The Veterans/Federal Supply Schedule (VA/FSS) is likely the most complex and time-consuming government contracting process you will face. Public Law 102-585 requires brand manufacturers to participate in the VA/FSS program if their product meets the definition of a covered drug. This federal program provides coverage for all prescription medications.
Here are three things you should know about it before attempting to scale this contracting behemoth.
1. DISCLOSURES – BUILD YOUR CASE
While working through the contracting process, manufacturers are required to disclose all contract pricing that is equal to or better than what is being proposed for the VA. In addition, the VA will ask that manufacturers identify their most favored customer (customer receiving best price after all discounts) and identify a tracking customer.
The tracking customer is intended to be a customer that will be benchmarked for the purpose of establishing final VA pricing. While the price of the drug for a branded product is typically based upon the Annual NFAMP calculation that manufacturers complete, if the price of the tracking customer falls, the VA may expect that their price will fall in relation to the decrease of the tracking customer price as well.
These prices are negotiated with the VA, and it is important that manufacturers spend the time to build a case for what customer they would like to identify as the tracking customer and explain why that customer is the best representation for the VA to benchmark against as this can have major ramifications on the contracted pricing.
2. UNDERSTAND DUAL AND SINGLE PRICING
It’s also important that manufacturers understand the difference between dual pricing and single pricing. A single price award grants the same price to all entities eligible to purchase from the VA, while a dual price award allows manufacturers to establish two different price points:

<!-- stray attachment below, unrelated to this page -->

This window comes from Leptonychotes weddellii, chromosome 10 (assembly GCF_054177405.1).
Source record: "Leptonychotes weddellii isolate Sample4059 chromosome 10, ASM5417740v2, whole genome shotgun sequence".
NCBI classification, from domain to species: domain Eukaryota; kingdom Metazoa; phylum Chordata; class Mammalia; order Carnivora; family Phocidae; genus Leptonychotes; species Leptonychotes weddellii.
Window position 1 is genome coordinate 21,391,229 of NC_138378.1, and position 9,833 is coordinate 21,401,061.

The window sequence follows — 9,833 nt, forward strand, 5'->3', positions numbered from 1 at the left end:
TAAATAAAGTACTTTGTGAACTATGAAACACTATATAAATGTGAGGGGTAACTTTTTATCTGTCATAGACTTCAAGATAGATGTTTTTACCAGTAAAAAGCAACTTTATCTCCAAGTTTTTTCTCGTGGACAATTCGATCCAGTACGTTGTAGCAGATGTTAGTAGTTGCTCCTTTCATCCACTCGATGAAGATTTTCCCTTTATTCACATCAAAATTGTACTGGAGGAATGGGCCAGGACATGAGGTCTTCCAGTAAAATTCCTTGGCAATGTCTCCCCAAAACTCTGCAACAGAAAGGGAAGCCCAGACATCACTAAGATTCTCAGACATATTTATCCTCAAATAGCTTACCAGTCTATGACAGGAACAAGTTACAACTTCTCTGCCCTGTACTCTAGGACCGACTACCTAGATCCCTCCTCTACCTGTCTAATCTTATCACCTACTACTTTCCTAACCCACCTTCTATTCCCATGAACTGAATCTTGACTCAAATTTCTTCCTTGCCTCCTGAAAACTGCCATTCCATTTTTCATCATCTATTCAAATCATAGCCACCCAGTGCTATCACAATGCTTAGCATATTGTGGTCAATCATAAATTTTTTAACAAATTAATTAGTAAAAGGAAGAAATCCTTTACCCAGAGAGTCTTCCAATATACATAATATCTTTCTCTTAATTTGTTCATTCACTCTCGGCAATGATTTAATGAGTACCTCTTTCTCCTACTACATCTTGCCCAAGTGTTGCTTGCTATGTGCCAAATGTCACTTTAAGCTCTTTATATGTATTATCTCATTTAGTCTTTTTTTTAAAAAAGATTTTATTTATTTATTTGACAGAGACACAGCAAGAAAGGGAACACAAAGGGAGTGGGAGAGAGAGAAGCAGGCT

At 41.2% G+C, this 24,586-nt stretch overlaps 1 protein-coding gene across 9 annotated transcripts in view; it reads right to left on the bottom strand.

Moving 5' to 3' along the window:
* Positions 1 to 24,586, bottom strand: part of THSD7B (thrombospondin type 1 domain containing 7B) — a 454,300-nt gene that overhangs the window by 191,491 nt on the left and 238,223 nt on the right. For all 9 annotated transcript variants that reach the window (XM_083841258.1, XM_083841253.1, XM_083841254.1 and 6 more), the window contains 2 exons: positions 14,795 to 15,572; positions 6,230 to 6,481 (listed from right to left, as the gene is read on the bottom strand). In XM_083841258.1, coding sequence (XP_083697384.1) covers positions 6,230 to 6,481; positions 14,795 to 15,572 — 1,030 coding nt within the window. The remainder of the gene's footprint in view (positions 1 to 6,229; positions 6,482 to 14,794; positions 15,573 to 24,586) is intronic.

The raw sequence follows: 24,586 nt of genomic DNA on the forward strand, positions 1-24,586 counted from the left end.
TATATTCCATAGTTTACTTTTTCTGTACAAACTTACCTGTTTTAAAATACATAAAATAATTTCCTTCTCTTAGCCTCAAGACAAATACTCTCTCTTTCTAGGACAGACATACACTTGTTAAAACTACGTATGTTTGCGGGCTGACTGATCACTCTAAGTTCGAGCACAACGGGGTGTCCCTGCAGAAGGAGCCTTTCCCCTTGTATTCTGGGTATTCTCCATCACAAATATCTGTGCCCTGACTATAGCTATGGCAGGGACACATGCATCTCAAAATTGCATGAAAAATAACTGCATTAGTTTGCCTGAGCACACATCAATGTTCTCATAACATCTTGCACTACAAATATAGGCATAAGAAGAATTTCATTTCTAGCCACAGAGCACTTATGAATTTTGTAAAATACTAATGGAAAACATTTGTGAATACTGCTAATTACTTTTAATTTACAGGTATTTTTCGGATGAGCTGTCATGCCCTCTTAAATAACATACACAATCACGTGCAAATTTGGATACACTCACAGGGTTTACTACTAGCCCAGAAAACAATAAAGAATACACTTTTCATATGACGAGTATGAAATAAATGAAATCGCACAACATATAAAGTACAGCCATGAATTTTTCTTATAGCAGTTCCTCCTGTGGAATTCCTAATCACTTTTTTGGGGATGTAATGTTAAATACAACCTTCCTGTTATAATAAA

- One price point will be awarded to the Big Four: Veterans Affairs, Department of Defense, Public Health Service and Coast Guard. The Big Four will always receive calculated pricing, based on the NFAMPs submitted and tracking customers.
- The other price point will be awarded to OGAs (Other Government Agencies). In a dual price award, the OGA pricing can be negotiated. Therefore, while the workload is larger for a dual price award, it may make sense for some manufacturers to enter into a dual price contract.
3. MANAGE ONGOING OBLIGATIONS
After the lengthy submission and negotiation process, the VA will finalize the agreement with an award. Once the final award is granted (typically a five-year contract), manufacturers are required to regularly submit quarterly and annual NFAMP calculations (for branded drugs) and disclose changes that may impact the contract price awarded.
Every year, the VA recalculates the pricing with the manufacturers, based on changes to contract pricing as well as the NFAMP calculations that are submitted by manufacturers.
Without factoring in implications due to tracking customer pricing or any inflationary penalties, the basic calculation for determining the price that the VA receives is Annual NFAMP – 24%.
In addition to performing regular calculations for the term of the agreement with the VA, manufacturers are obligated to maintain their business registration in the “System for Award Management (SAM)” with a minimum of one annual update, file certain employment reports and, if the entity contracting with the VA is not a small business, manufacturers are required to complete, maintain and report on a Small Business Subcontracting Plan focused on disclosing the manufacturer’s annual spend and finding ways for the manufacturer to move that spend to small businesses in the United States.
DEATH BY A THOUSAND PINS?
The VA/FSS government contracting process isn’t impossible. But it can easily trip you up and bog you down. The program requires navigating through a difficult process. Be sure to arm yourself with a disciplined process of your own for completing it accurately and in a timely matter. Tightly managing the various components of contracting, ongoing computations and pricing value submissions will help you avoid a great deal of both organizational and personal stress.